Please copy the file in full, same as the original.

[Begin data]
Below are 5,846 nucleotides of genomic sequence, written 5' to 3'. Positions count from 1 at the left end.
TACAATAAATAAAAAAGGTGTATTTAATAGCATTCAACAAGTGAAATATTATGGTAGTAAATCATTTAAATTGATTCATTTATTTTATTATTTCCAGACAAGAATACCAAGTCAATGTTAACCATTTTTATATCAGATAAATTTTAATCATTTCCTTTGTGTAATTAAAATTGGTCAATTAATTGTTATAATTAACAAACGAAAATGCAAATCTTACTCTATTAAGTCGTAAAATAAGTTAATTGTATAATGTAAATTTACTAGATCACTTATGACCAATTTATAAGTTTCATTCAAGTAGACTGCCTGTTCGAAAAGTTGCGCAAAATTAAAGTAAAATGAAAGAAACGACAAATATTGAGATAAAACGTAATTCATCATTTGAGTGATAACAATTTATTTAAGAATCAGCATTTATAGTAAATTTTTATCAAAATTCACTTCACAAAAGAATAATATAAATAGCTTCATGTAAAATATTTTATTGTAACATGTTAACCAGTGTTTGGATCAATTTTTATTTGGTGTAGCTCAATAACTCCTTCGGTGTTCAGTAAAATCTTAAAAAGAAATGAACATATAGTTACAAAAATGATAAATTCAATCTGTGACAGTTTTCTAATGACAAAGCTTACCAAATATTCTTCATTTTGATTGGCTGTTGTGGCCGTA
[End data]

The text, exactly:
Below are 5,846 nucleotides of genomic sequence, written 5' to 3'. Positions count from 1 at the left end.
TACAATAAATAAAAAAGGTGTATTTAATAGCATTCAACAAGTGAAATATTATGGTAGTAAATCATTTAAATTGATTCATTTATTTTATTATTTCCAGACAAGAATACCAAGTCAATGTTAACCATTTTTATATCAGATAAATTTTAATCATTTCCTTTGTGTAATTAAAATTGGTCAATTAATTGTTATAATTAACAAACGAAAATGCAAATCTTACTCTATTAAGTCGTAAAATAAGTTAATTGTATAATGTAAATTTACTAGATCACTTATGACCAATTTATAAGTTTCATTCAAGTAGACTGCCTGTTCGAAAAGTTGCGCAAAATTAAAGTAAAATGAAAGAAACGACAAATATTGAGATAAAACGTAATTCATCATTTGAGTGATAACAATTTATTTAAGAATCAGCATTTATAGTAAATTTTTATCAAAATTCACTTCACAAAAGAATAATATAAATAGCTTCATGTAAAATATTTTATTGTAACATGTTAACCAGTGTTTGGATCAATTTTTATTTGGTGTAGCTCAATAACTCCTTCGGTGTTCAGTAAAATCTTAAAAAGAAATGAACATATAGTTACAAAAATGATAAATTCAATCTGTGACAGTTTTCTAATGACAAAGCTTACCAAATATTCTTCATTTTGATTGGCTGTTGTGGCCGTA